The families of 6 soldiers who lost their lives during World War 2 have paid their respects during a joint rededication service at Arnhem Oosterbeek Commonwealth War Graves Commission (CWGC) Cemetery, The Netherlands on 14 September 2016. The service was organised by the MOD’s Joint Casualty and Compassionate Centre (JCCC), part of Defence Business Services.
The service was presided over by The Duke of Lancaster’s Regimental Chaplain, The Reverend Simon Bloxam-Rose. Also in attendance was the Defence Attaché from the British Embassy, local dignitaries, the Royal British Legion, veterans and local school children. The Brigadier and Colonel of the Duke of Lancaster’s Regiment were also present along with serving soldiers from the Battalion.
The identity of the graves was discovered when the Dutch Recovery and Identification Service, part of The Royal Netherlands Army, began looking at a list of missing soldiers from the 1st Battalion, The Border Regiment to attempt to identify their final resting places. Exhumation reports from 1946 were scrutinised for clues to the identities of 6 unknown soldiers at Oosterbeek cemetery. Their research was then presented to the Ministry of Defence (MOD) JCCC who undertook further analysis to confirm the identification. Once identified, the JCCC used genealogy and media appeals to trace the individuals’ surviving family members, before organising today’s service.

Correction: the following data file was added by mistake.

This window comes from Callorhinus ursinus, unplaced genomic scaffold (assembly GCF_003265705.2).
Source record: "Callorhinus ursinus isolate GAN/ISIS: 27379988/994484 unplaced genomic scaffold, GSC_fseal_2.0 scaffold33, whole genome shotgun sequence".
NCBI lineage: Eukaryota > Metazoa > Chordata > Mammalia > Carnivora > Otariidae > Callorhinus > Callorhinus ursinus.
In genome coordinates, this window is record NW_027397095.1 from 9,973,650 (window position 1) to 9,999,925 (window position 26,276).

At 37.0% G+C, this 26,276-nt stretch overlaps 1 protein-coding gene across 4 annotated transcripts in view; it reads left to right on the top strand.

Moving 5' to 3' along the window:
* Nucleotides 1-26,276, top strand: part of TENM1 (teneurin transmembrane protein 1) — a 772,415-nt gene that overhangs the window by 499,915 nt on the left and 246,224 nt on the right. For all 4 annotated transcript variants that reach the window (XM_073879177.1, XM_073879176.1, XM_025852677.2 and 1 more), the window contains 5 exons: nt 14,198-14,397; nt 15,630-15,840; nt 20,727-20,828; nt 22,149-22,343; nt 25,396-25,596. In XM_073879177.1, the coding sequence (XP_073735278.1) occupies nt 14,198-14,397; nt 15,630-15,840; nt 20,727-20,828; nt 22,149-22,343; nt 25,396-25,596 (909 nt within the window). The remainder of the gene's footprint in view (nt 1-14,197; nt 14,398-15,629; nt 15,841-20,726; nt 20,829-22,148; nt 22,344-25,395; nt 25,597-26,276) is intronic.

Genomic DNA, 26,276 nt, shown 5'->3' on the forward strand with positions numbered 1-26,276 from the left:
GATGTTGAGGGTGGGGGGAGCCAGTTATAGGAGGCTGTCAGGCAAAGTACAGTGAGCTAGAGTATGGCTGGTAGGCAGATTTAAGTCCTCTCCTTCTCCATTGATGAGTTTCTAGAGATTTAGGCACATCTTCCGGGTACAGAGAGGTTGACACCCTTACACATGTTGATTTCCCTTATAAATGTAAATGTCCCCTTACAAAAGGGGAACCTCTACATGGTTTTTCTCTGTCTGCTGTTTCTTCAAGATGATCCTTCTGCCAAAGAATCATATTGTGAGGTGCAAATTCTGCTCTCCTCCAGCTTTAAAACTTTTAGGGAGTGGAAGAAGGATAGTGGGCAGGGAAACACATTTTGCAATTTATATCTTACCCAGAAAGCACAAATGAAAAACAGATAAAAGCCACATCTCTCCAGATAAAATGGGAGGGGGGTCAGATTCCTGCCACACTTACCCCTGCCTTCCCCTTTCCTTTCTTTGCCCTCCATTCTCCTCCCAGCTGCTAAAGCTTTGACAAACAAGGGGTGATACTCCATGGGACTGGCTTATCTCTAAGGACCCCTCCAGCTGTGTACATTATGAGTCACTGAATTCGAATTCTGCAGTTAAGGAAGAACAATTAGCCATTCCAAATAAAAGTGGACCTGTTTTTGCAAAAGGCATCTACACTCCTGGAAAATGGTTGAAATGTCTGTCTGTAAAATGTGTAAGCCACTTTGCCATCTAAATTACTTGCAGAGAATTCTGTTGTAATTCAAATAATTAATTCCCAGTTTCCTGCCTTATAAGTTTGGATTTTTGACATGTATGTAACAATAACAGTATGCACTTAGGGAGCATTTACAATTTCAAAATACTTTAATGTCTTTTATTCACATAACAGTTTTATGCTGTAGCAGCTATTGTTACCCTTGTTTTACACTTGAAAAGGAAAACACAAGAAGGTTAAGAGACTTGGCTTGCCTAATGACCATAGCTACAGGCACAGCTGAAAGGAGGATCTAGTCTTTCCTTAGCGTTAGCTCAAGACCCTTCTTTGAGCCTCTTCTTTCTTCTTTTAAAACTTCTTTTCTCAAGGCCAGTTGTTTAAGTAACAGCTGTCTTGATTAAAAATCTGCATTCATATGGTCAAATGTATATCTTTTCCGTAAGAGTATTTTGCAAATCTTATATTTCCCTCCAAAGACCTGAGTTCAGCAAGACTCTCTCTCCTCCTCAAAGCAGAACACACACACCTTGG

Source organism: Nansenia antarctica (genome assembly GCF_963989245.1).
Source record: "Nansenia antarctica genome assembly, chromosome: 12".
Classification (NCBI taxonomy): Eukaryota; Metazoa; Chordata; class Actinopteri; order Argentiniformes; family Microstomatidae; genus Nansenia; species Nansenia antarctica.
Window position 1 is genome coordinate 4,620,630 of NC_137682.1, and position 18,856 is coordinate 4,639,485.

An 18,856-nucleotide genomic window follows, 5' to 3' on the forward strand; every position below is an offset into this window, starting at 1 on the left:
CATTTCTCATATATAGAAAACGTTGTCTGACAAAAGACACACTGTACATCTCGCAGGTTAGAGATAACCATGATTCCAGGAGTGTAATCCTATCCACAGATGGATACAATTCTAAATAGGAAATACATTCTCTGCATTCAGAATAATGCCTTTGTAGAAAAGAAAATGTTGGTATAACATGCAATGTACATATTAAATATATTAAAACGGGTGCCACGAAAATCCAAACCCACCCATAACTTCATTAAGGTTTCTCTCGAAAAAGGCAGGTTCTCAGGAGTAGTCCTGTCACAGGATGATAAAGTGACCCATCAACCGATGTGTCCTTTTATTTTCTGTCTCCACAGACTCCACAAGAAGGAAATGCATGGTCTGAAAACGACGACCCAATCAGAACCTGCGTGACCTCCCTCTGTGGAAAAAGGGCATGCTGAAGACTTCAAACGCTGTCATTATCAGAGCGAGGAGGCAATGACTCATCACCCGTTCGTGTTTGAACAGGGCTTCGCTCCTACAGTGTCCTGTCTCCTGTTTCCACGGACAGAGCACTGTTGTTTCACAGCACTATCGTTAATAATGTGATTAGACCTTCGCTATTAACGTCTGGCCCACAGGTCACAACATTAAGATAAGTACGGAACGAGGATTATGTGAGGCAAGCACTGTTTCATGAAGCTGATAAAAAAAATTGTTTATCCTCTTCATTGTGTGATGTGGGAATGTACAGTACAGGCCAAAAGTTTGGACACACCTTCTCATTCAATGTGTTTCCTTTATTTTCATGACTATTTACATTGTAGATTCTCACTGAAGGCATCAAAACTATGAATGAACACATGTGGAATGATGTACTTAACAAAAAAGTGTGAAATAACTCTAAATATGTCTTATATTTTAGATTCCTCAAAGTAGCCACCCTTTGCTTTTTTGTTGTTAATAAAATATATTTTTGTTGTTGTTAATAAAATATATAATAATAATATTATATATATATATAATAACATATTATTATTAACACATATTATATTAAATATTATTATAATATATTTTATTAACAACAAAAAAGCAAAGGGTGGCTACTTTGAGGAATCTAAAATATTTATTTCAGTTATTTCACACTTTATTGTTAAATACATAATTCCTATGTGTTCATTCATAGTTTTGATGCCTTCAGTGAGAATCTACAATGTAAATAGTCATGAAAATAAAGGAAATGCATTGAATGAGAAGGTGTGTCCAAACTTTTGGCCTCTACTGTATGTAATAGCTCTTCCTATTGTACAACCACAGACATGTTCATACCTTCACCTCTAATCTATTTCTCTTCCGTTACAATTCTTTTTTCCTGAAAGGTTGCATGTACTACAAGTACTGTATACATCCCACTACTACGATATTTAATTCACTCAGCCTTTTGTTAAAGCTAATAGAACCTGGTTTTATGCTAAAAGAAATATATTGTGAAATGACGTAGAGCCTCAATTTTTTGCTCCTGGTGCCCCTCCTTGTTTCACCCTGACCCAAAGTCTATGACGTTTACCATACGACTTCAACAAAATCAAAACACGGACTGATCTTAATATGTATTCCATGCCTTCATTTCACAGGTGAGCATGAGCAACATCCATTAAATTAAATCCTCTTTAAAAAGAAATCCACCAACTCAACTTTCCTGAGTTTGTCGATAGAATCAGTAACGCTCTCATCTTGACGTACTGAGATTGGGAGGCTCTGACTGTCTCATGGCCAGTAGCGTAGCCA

Nicola Nash, from the JCCC said:
We are very happy to be able to finally give these men a named grave. The service will be a fitting tribute to their bravery and sacrifice.
Six new headstones bearing their names will be provided by The CWGC, who will now care for their final resting place in perpetuity.